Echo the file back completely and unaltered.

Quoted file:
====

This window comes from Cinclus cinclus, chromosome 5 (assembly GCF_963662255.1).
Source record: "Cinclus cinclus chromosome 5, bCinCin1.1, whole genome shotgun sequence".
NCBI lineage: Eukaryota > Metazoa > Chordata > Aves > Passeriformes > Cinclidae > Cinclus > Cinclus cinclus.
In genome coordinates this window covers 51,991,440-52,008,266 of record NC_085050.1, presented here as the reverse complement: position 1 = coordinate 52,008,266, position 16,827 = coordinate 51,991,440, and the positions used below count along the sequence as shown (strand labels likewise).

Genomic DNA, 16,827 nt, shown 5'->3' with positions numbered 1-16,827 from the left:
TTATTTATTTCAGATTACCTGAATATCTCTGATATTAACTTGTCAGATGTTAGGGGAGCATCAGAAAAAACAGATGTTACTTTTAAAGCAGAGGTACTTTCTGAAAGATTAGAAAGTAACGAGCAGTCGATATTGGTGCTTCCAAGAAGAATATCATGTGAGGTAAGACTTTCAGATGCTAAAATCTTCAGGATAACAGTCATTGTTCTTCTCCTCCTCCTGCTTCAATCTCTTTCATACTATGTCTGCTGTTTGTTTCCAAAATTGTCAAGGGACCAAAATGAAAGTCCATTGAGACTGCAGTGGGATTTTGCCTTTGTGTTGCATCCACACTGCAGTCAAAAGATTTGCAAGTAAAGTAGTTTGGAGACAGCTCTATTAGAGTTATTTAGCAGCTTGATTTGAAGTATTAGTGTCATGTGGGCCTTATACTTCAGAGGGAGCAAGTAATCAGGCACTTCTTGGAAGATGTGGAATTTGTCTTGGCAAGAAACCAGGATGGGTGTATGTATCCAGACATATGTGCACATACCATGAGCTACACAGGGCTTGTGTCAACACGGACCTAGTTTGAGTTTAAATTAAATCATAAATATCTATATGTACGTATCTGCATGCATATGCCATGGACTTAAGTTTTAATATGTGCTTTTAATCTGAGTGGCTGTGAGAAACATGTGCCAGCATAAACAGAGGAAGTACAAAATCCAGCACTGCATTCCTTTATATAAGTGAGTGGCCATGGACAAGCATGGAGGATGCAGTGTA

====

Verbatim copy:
This window comes from Cinclus cinclus, chromosome 5 (assembly GCF_963662255.1).
Source record: "Cinclus cinclus chromosome 5, bCinCin1.1, whole genome shotgun sequence".
NCBI lineage: Eukaryota > Metazoa > Chordata > Aves > Passeriformes > Cinclidae > Cinclus > Cinclus cinclus.
In genome coordinates this window covers 51,991,440-52,008,266 of record NC_085050.1, presented here as the reverse complement: position 1 = coordinate 52,008,266, position 16,827 = coordinate 51,991,440, and the positions used below count along the sequence as shown (strand labels likewise).

Genomic DNA, 16,827 nt, shown 5'->3' with positions numbered 1-16,827 from the left:
TTATTTATTTCAGATTACCTGAATATCTCTGATATTAACTTGTCAGATGTTAGGGGAGCATCAGAAAAAACAGATGTTACTTTTAAAGCAGAGGTACTTTCTGAAAGATTAGAAAGTAACGAGCAGTCGATATTGGTGCTTCCAAGAAGAATATCATGTGAGGTAAGACTTTCAGATGCTAAAATCTTCAGGATAACAGTCATTGTTCTTCTCCTCCTCCTGCTTCAATCTCTTTCATACTATGTCTGCTGTTTGTTTCCAAAATTGTCAAGGGACCAAAATGAAAGTCCATTGAGACTGCAGTGGGATTTTGCCTTTGTGTTGCATCCACACTGCAGTCAAAAGATTTGCAAGTAAAGTAGTTTGGAGACAGCTCTATTAGAGTTATTTAGCAGCTTGATTTGAAGTATTAGTGTCATGTGGGCCTTATACTTCAGAGGGAGCAAGTAATCAGGCACTTCTTGGAAGATGTGGAATTTGTCTTGGCAAGAAACCAGGATGGGTGTATGTATCCAGACATATGTGCACATACCATGAGCTACACAGGGCTTGTGTCAACACGGACCTAGTTTGAGTTTAAATTAAATCATAAATATCTATATGTACGTATCTGCATGCATATGCCATGGACTTAAGTTTTAATATGTGCTTTTAATCTGAGTGGCTGTGAGAAACATGTGCCAGCATAAACAGAGGAAGTACAAAATCCAGCACTGCATTCCTTTATATAAGTGAGTGGCCATGGACAAGCATGGAGGATGCAGTGTA